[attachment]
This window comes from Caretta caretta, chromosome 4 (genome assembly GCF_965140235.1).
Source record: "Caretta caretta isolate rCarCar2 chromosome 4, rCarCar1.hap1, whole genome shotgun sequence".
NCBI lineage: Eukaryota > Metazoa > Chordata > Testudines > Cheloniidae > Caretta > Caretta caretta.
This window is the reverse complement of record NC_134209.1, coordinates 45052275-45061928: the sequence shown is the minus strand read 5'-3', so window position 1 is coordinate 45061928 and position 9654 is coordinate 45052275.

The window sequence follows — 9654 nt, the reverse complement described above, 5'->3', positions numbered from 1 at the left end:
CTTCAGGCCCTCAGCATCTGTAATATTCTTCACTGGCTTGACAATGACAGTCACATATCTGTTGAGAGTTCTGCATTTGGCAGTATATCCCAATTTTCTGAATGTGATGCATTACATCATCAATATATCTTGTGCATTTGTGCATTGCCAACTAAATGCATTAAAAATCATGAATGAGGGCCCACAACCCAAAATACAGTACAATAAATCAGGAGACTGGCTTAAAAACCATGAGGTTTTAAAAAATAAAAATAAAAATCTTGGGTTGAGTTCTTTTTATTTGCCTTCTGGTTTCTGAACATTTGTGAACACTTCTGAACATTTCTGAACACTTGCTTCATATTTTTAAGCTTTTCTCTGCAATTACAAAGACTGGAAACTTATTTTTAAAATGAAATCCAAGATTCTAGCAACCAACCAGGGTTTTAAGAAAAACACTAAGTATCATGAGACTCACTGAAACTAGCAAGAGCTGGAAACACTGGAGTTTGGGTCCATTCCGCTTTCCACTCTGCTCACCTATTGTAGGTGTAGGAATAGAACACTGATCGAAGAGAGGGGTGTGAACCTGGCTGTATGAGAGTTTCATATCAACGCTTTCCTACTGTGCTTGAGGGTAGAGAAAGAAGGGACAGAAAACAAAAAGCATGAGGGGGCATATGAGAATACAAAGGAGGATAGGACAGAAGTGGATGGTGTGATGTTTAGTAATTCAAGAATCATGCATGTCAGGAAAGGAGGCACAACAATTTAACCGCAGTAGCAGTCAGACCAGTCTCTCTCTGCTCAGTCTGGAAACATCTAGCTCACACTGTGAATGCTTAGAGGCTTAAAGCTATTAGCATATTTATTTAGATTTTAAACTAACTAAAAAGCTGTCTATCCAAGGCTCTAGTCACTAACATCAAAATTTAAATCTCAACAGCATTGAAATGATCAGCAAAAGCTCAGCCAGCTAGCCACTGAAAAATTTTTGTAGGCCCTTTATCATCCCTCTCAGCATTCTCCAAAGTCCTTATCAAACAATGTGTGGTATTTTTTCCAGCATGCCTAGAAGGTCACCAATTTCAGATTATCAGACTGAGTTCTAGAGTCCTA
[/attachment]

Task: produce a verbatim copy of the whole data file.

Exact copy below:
This window comes from Caretta caretta, chromosome 4 (genome assembly GCF_965140235.1).
Source record: "Caretta caretta isolate rCarCar2 chromosome 4, rCarCar1.hap1, whole genome shotgun sequence".
NCBI lineage: Eukaryota > Metazoa > Chordata > Testudines > Cheloniidae > Caretta > Caretta caretta.
This window is the reverse complement of record NC_134209.1, coordinates 45052275-45061928: the sequence shown is the minus strand read 5'-3', so window position 1 is coordinate 45061928 and position 9654 is coordinate 45052275.

The window sequence follows — 9654 nt, the reverse complement described above, 5'->3', positions numbered from 1 at the left end:
CTTCAGGCCCTCAGCATCTGTAATATTCTTCACTGGCTTGACAATGACAGTCACATATCTGTTGAGAGTTCTGCATTTGGCAGTATATCCCAATTTTCTGAATGTGATGCATTACATCATCAATATATCTTGTGCATTTGTGCATTGCCAACTAAATGCATTAAAAATCATGAATGAGGGCCCACAACCCAAAATACAGTACAATAAATCAGGAGACTGGCTTAAAAACCATGAGGTTTTAAAAAATAAAAATAAAAATCTTGGGTTGAGTTCTTTTTATTTGCCTTCTGGTTTCTGAACATTTGTGAACACTTCTGAACATTTCTGAACACTTGCTTCATATTTTTAAGCTTTTCTCTGCAATTACAAAGACTGGAAACTTATTTTTAAAATGAAATCCAAGATTCTAGCAACCAACCAGGGTTTTAAGAAAAACACTAAGTATCATGAGACTCACTGAAACTAGCAAGAGCTGGAAACACTGGAGTTTGGGTCCATTCCGCTTTCCACTCTGCTCACCTATTGTAGGTGTAGGAATAGAACACTGATCGAAGAGAGGGGTGTGAACCTGGCTGTATGAGAGTTTCATATCAACGCTTTCCTACTGTGCTTGAGGGTAGAGAAAGAAGGGACAGAAAACAAAAAGCATGAGGGGGCATATGAGAATACAAAGGAGGATAGGACAGAAGTGGATGGTGTGATGTTTAGTAATTCAAGAATCATGCATGTCAGGAAAGGAGGCACAACAATTTAACCGCAGTAGCAGTCAGACCAGTCTCTCTCTGCTCAGTCTGGAAACATCTAGCTCACACTGTGAATGCTTAGAGGCTTAAAGCTATTAGCATATTTATTTAGATTTTAAACTAACTAAAAAGCTGTCTATCCAAGGCTCTAGTCACTAACATCAAAATTTAAATCTCAACAGCATTGAAATGATCAGCAAAAGCTCAGCCAGCTAGCCACTGAAAAATTTTTGTAGGCCCTTTATCATCCCTCTCAGCATTCTCCAAAGTCCTTATCAAACAATGTGTGGTATTTTTTCCAGCATGCCTAGAAGGTCACCAATTTCAGATTATCAGACTGAGTTCTAGAGTCCTA